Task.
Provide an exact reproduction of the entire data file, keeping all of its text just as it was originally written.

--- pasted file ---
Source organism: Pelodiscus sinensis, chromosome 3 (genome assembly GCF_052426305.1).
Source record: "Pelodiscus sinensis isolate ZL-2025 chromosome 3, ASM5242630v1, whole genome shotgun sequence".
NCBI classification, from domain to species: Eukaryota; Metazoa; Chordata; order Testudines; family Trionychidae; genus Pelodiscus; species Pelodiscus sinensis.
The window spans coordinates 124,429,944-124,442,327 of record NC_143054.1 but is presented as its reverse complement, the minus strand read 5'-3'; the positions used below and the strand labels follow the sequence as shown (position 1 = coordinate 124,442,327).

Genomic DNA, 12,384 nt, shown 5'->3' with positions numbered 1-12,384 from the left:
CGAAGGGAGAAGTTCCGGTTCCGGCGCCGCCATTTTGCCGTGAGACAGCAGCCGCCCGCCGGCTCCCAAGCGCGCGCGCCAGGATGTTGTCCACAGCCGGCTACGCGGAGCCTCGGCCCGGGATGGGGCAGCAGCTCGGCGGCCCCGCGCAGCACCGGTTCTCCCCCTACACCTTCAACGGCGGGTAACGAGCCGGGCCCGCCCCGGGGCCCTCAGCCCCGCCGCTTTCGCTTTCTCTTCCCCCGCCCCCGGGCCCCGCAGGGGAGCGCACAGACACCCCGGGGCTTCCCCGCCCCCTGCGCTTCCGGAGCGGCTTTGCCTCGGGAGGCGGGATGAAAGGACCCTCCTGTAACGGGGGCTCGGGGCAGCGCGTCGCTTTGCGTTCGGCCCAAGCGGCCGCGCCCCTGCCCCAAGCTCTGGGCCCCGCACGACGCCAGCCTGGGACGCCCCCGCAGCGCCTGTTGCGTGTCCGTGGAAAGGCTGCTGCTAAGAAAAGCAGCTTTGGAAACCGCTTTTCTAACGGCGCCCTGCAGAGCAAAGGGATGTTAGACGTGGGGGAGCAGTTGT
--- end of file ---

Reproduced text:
Source organism: Pelodiscus sinensis, chromosome 3 (genome assembly GCF_052426305.1).
Source record: "Pelodiscus sinensis isolate ZL-2025 chromosome 3, ASM5242630v1, whole genome shotgun sequence".
NCBI classification, from domain to species: Eukaryota; Metazoa; Chordata; order Testudines; family Trionychidae; genus Pelodiscus; species Pelodiscus sinensis.
The window spans coordinates 124,429,944-124,442,327 of record NC_143054.1 but is presented as its reverse complement, the minus strand read 5'-3'; the positions used below and the strand labels follow the sequence as shown (position 1 = coordinate 124,442,327).

Genomic DNA, 12,384 nt, shown 5'->3' with positions numbered 1-12,384 from the left:
CGAAGGGAGAAGTTCCGGTTCCGGCGCCGCCATTTTGCCGTGAGACAGCAGCCGCCCGCCGGCTCCCAAGCGCGCGCGCCAGGATGTTGTCCACAGCCGGCTACGCGGAGCCTCGGCCCGGGATGGGGCAGCAGCTCGGCGGCCCCGCGCAGCACCGGTTCTCCCCCTACACCTTCAACGGCGGGTAACGAGCCGGGCCCGCCCCGGGGCCCTCAGCCCCGCCGCTTTCGCTTTCTCTTCCCCCGCCCCCGGGCCCCGCAGGGGAGCGCACAGACACCCCGGGGCTTCCCCGCCCCCTGCGCTTCCGGAGCGGCTTTGCCTCGGGAGGCGGGATGAAAGGACCCTCCTGTAACGGGGGCTCGGGGCAGCGCGTCGCTTTGCGTTCGGCCCAAGCGGCCGCGCCCCTGCCCCAAGCTCTGGGCCCCGCACGACGCCAGCCTGGGACGCCCCCGCAGCGCCTGTTGCGTGTCCGTGGAAAGGCTGCTGCTAAGAAAAGCAGCTTTGGAAACCGCTTTTCTAACGGCGCCCTGCAGAGCAAAGGGATGTTAGACGTGGGGGAGCAGTTGT